Quarter of cancer patients experienced avoidable delays in diagnosis of up to a year

Around a quarter of cancer patients experienced an "avoidable delay" in their diagnosis over one year, according to a study by scientists from Cambridge.

Delays in seeking help, long waiting times for tests, a shortage of diagnostic staff in hospitals, and difficulty interpreting vague symptoms are some of the reasons behind the waits, Cancer Research UK (CRUK) said.

A study led by the charity looked at data from the national cancer registry for 2014 on 14,259 people diagnosed with cancer in England.

Changes now allow for earlier investigation and referral of patients with symptoms which could be cancer-related.

The researchers found that 3,372 patients (24%) experienced an avoidable delay. Half of these patients waited around two months longer for their diagnosis compared with those who did not experience a delay.

Thirteen percent of the avoidable delays happened before the patient saw their GP, 38% after being referred to hospital and almost half (49%) while the patient was being assessed by their GP.

This is in part due to waiting for tests to be done and for their results to come through.

Overall, across surgeries and hospitals, long waiting times for tests were responsible for a quarter of all avoidable delays, which CRUK said is an indication of shortages in diagnostic hospital staff.

Other reasons for the delays include patients having vague symptoms which may not be immediately linked to cancer, and/or having pre-existing conditions that make it harder to differentiate symptoms.<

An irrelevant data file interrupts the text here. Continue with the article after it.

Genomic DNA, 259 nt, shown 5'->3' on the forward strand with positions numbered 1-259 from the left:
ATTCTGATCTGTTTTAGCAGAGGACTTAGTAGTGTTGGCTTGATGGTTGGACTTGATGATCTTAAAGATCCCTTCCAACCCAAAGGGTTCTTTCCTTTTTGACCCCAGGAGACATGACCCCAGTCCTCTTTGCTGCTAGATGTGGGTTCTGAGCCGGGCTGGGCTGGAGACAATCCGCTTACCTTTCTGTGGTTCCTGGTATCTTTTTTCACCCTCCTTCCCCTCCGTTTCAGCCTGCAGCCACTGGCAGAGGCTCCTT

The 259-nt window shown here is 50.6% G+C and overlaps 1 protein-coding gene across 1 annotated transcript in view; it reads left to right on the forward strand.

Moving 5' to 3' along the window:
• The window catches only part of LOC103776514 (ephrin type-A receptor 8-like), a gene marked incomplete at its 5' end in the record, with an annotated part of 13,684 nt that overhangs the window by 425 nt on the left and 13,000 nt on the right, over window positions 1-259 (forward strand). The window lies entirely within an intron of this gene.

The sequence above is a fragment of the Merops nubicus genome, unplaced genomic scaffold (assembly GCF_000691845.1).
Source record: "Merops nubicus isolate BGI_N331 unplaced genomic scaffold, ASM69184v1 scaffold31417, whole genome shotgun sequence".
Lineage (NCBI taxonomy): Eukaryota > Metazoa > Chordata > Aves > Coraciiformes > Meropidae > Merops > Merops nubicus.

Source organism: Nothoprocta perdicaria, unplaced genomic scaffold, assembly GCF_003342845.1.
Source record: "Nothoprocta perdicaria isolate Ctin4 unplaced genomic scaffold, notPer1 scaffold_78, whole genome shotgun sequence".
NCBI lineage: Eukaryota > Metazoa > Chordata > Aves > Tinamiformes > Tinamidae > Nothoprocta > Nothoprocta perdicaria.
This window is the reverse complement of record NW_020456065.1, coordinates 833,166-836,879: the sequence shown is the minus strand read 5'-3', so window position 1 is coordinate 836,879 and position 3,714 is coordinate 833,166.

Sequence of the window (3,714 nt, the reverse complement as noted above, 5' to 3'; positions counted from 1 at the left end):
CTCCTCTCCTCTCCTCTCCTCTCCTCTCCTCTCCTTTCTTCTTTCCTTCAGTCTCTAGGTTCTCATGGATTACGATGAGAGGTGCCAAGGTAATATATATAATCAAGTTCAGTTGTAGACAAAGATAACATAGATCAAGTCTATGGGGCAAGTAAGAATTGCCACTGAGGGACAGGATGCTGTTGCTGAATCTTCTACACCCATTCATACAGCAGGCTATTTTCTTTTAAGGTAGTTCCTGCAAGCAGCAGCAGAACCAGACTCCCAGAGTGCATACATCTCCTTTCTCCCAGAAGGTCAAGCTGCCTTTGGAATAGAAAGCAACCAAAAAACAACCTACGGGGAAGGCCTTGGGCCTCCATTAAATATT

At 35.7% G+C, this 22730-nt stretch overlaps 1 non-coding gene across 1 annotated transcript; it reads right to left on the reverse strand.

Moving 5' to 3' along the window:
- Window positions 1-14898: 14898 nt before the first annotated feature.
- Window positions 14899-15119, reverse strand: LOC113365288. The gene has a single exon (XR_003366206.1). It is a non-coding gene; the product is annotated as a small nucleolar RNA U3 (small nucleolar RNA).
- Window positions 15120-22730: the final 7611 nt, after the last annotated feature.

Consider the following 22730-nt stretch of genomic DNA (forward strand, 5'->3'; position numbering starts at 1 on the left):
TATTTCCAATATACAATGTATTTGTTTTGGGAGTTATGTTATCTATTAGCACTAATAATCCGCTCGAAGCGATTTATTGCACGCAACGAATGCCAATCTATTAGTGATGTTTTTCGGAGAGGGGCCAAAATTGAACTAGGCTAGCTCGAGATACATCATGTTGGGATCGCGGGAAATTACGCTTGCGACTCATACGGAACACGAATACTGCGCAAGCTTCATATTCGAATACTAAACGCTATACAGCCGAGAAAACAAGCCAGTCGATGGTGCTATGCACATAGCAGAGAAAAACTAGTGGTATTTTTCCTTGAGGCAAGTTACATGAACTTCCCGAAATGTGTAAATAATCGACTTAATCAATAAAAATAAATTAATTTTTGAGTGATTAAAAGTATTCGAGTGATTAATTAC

Ruth Swann, lead author and Cancer Research UK's senior cancer information analyst, said: "Understanding when patients are experiencing delays leading up to their cancer diagnosis is really important to ensure people aren't waiting unnecessarily for a potential diagnosis.

"Our research shows there's a good opportunity to significantly reduce delays by cutting the time it takes for patients to have tests done. We need more research to develop and evaluate new diagnostic tests for patients with vague symptoms and a better way to manage them."

Sara Hiom, Cancer Research UK's director of early diagnosis, said there "simply aren't enough people in the NHS to read scans or report tests swiftly".

The charity said that while more patients with suspected cancer symptoms are being referred earlier, hospitals do not always have the staff to meet this growing number.

The number of people diagnosed with cancer each year in the UK is set to rise to more than 500,000 by 2035 - one person every minute.

Pre-consultation avoidable delays were more likely among breast cancer patients, while delays at GP-level were more likely in patients with multiple myeloma and least likely in patients with breast, endometrial and renal cancer, the study found.

Avoidable delays at hospital level were more common in patients with prostate, colon, lymphoma, pancreatic, endometrial and renal cancers

An NHS spokeswoman said: "This report is based on data from 2014 and does not reflect significant improvements in care and treatment, such as a lowering in the threshold at which GPs refer patients for a cancer test, that has happened in the five years since.

"The NHS carried out 2.2 million checks last year, the most ever, and research released just last week shows that cancer survival is at a record high."

Professor Martin Marshall, chairman of the Royal College of GPs, said almost 80% of all cancer cases are now referred after no more than two consultations.

"GPs have to balance the risk of not referring a patient with that of over-referring, which can cause unnecessary concern for patients and risks

overloading specialist services," he said.

"It's a decision that is exacerbated, as many symptoms of cancer are vague and often likely to be other, more common conditions."